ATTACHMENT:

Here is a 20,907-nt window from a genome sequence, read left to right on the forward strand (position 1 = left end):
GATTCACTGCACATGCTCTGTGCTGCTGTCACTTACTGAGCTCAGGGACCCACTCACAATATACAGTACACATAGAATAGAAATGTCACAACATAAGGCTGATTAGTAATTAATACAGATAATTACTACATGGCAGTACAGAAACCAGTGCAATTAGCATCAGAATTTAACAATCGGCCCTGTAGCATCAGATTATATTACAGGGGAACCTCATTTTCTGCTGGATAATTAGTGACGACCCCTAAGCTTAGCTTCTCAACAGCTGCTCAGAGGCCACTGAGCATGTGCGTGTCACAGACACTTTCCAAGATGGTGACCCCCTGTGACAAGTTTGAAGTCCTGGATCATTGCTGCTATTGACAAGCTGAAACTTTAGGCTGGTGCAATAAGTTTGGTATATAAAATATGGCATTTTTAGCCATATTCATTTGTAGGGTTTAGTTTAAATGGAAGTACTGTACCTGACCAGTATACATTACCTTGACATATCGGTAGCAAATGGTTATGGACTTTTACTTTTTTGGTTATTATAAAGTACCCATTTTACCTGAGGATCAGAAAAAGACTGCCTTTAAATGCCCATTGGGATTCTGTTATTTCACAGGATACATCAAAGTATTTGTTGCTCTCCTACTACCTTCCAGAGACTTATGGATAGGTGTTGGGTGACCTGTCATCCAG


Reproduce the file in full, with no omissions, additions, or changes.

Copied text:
Here is a 20,907-nt window from a genome sequence, read left to right on the forward strand (position 1 = left end):
GATTCACTGCACATGCTCTGTGCTGCTGTCACTTACTGAGCTCAGGGACCCACTCACAATATACAGTACACATAGAATAGAAATGTCACAACATAAGGCTGATTAGTAATTAATACAGATAATTACTACATGGCAGTACAGAAACCAGTGCAATTAGCATCAGAATTTAACAATCGGCCCTGTAGCATCAGATTATATTACAGGGGAACCTCATTTTCTGCTGGATAATTAGTGACGACCCCTAAGCTTAGCTTCTCAACAGCTGCTCAGAGGCCACTGAGCATGTGCGTGTCACAGACACTTTCCAAGATGGTGACCCCCTGTGACAAGTTTGAAGTCCTGGATCATTGCTGCTATTGACAAGCTGAAACTTTAGGCTGGTGCAATAAGTTTGGTATATAAAATATGGCATTTTTAGCCATATTCATTTGTAGGGTTTAGTTTAAATGGAAGTACTGTACCTGACCAGTATACATTACCTTGACATATCGGTAGCAAATGGTTATGGACTTTTACTTTTTTGGTTATTATAAAGTACCCATTTTACCTGAGGATCAGAAAAAGACTGCCTTTAAATGCCCATTGGGATTCTGTTATTTCACAGGATACATCAAAGTATTTGTTGCTCTCCTACTACCTTCCAGAGACTTATGGATAGGTGTTGGGTGACCTGTCATCCAG